I once read in Runner's World magazine that in order for your body to be able to comfortably tolerate a 12- or 16-week training program for a long race, you need to be able to have a baseline fitness level of being able to run 3 miles without stopping. They don't have to be fast miles by any stretch of the imagination, but you really shouldn't try and go into an intense training schedule without this basic level of fitness built up.
(Still want to go for a half but aren't quite there yet? Just set your sights on building up your endurance and cardio fitness gradually up to this level through a consistent run/walk program, then sign up for a race 12-16 weeks out once you've reached that milestone.)
2. You have the time in your schedule to devote to running or cross training 3 - 4 times a week, with some sessions near the end lasting a couple hours.
Many people think that to train for a long race (like a half or full marathon), you have to run almost every day. Not true! Many recent studies show that running about 3 times a week (and maybe cross training for another day or two, if you can) is actually the best way to go because it will significantly reduce your risk of injury. While I was in training for my previous races, I pretty much stuck to a 3X/week schedule, and I was able to run both races without stopping (and shatter some of my own time expectations, to boot).
In addition to just carving out time three times a week for running, you also need to realize that near the end of your training, some of those practice runs are going to last up to 2 or even 2.5 hours (depending on your speed and the length of your longest run before the half marathon). My schedule usually consisted of doing a short to mid-length (2 - 6 mile) run on Tuesdays and Thursdays, with my longest run being on Saturdays (anywhere from 5 - 12 miles, depending on which week of training you're on).
Even though the amount of time might initially scare some people, realize that if something is important to you, you can and will make the time to do it, even if it means getting up earlier in the morning or readjusting your schedule after work or other home responsibilities.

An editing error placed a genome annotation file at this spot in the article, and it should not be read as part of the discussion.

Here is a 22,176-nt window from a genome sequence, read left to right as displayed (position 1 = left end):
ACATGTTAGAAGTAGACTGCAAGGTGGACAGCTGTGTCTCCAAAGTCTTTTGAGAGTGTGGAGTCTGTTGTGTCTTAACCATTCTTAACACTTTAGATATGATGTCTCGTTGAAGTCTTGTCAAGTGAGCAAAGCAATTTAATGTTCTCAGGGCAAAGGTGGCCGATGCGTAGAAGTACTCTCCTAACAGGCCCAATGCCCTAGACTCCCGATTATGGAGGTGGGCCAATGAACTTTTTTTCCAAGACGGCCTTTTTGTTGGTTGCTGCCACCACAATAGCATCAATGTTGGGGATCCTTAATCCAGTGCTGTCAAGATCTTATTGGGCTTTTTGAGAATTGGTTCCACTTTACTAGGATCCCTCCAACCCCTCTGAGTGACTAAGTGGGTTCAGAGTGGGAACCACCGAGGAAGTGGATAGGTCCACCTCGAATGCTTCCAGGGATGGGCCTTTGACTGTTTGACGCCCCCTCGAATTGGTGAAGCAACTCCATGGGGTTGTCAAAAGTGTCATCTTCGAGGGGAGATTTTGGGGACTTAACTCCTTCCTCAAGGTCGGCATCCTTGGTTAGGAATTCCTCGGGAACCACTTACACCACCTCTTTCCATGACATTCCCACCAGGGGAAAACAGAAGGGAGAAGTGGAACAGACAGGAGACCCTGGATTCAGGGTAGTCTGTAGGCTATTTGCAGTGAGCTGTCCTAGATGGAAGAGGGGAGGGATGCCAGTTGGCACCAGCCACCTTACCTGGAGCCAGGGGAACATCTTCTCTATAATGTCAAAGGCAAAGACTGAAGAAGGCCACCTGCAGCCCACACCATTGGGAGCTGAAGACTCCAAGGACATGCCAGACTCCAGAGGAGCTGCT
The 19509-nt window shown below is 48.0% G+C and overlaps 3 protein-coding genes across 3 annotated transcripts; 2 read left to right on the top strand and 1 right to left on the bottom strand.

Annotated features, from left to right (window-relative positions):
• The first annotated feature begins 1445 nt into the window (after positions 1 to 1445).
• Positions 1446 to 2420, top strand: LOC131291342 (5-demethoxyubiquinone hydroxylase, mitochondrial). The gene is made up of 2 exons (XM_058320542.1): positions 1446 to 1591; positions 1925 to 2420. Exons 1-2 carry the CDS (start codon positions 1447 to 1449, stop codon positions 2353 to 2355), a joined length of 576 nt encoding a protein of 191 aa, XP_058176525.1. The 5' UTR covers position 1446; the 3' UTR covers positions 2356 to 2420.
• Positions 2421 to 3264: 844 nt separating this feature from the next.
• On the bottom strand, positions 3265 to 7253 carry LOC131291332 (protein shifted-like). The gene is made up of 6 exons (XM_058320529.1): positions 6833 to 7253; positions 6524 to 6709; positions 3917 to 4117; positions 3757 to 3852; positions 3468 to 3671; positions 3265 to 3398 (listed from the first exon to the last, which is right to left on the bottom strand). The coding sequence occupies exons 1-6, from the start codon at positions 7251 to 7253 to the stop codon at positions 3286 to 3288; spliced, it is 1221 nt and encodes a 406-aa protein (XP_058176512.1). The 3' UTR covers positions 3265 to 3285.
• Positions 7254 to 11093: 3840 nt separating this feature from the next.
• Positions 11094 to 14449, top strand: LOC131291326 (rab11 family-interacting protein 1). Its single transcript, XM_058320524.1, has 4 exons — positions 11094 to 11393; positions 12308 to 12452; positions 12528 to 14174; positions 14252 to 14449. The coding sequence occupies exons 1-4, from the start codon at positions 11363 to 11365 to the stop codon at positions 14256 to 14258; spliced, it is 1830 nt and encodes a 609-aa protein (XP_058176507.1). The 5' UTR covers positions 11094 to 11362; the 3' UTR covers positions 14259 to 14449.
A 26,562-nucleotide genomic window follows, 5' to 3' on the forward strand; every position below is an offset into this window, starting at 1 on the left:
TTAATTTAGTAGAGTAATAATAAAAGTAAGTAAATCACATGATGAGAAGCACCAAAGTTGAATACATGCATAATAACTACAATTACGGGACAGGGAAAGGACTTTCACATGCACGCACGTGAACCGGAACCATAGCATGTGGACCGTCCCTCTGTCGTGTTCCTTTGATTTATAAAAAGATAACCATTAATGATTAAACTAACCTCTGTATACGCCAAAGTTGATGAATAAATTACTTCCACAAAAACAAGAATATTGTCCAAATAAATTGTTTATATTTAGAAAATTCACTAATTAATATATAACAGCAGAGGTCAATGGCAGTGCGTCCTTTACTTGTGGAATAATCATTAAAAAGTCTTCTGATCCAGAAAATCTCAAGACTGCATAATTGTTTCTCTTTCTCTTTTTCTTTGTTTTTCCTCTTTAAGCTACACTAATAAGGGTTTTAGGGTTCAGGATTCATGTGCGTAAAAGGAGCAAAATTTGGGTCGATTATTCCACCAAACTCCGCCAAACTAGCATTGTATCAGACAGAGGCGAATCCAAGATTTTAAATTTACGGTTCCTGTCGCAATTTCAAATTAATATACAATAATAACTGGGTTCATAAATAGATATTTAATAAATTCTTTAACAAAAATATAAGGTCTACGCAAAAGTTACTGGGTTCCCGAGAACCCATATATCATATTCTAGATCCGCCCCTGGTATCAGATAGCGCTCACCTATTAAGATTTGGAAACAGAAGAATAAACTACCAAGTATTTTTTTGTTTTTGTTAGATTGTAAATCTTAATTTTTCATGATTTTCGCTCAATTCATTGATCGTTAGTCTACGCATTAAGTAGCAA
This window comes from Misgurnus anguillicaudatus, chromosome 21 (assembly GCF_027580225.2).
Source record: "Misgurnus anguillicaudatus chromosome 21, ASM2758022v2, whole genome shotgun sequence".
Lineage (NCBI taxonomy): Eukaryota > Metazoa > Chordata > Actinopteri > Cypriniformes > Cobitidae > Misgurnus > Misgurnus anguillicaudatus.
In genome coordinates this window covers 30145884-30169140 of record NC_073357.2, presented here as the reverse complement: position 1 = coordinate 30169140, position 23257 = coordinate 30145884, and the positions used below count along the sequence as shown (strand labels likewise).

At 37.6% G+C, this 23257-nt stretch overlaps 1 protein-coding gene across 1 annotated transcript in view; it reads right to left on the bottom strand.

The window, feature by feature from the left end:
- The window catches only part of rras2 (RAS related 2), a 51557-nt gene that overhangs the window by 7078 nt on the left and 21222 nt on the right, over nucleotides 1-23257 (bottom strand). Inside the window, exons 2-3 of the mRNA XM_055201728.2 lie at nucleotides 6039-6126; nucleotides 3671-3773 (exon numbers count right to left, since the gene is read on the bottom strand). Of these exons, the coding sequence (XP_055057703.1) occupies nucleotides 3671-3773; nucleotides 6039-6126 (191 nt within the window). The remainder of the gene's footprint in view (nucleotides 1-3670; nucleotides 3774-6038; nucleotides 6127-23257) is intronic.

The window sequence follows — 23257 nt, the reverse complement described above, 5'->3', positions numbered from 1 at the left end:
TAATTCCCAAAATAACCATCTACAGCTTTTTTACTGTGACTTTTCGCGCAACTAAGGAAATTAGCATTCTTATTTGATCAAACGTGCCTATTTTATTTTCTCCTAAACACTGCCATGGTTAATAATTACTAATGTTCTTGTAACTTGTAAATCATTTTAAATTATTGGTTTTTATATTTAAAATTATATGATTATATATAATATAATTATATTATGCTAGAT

3. You are mentally prepared to challenge yourself and any preconceptions you might have about running or about yourself as a runner.
Many people hyper-focus on just the physical element of training for a longer-distance race, but as any distance runner will tell you, running is almost as much mental as it is physical, so you need to make sure you're in the right headspace for the training.
If this is your first longer race, it can be tempting to just knock yourself out of the arena mentally before you've even taken your first step. But think of it this way--even the most elite runners had to decide one day to do it once for the first time, and once you are able to mentally visualize yourself training for and completing a challenging race, you will find that the actual physical training will come.
4. You have excuse-proofed your training schedule.
The fact is, life will get in the way of your training sometimes -- you (or your child) will get sick, you have a looming deadline that requires extra hours to be put in, you go on vacation, you're just tired and exhausted and want to watch Netflix and eat chocolate...you get the idea. As much as possible, you need to prepare for such moments and make sure that you don't let your training get sidelined for too long.
In my marathon training, there were a couple weeks over the 4-month training span that I was only able to run once or twice in one week (and as long as you're fitting in all your long runs each week, you can often afford a slip-up every now and then.) However, make sure you're not letting excuses get in the way of actually doing the necessary work in order to be successful -- recruit a running buddy, force yourself to be accountable through social media, sign up for the same race a friend is doing, lay out your workout clothes the night before, schedule time to run during vacation, go to a local rec center to use the treadmill when the weather's bad, create an awesome running playlist -- basically, do whatever it takes to make sure that when push comes to shove and you really, REALLY don't want to run (or try to convince yourself that you "can't"), you can basically ensure that you do it anyway.
5. You have something or someone to keep you accountable.
I mentioned this in #4, but it bears repeating--pretty much the majority of the human race is more likely to succeed when held accountable by something external, so look for ways to hold yourself accountable. For my full marathon, I blogged about my training every week. For my half, I logged all my miles in a running diary and weekly reported what my plan was to my husband. The fact is, if you just let the half hover you as something you'd like to do "someday," but you're never held accountable to it, you probably won't ever just take the leap and try.
6. You have the $50-100 to drop on the race entry fee.
Often, just dropping the money alone might be enough of a motivator to keep you accountable and keep you motivated to complete your training (it works for me, anyway). If money's really tight but you really want to try a race, look for creative means of getting the cash--ask people to sponsor you (perhaps for a cause you believe in), sell some old stuff through eBay or through a local classified list, eat only beans and rice for two weeks and use the cash you saved from not buying any other food...you get the idea.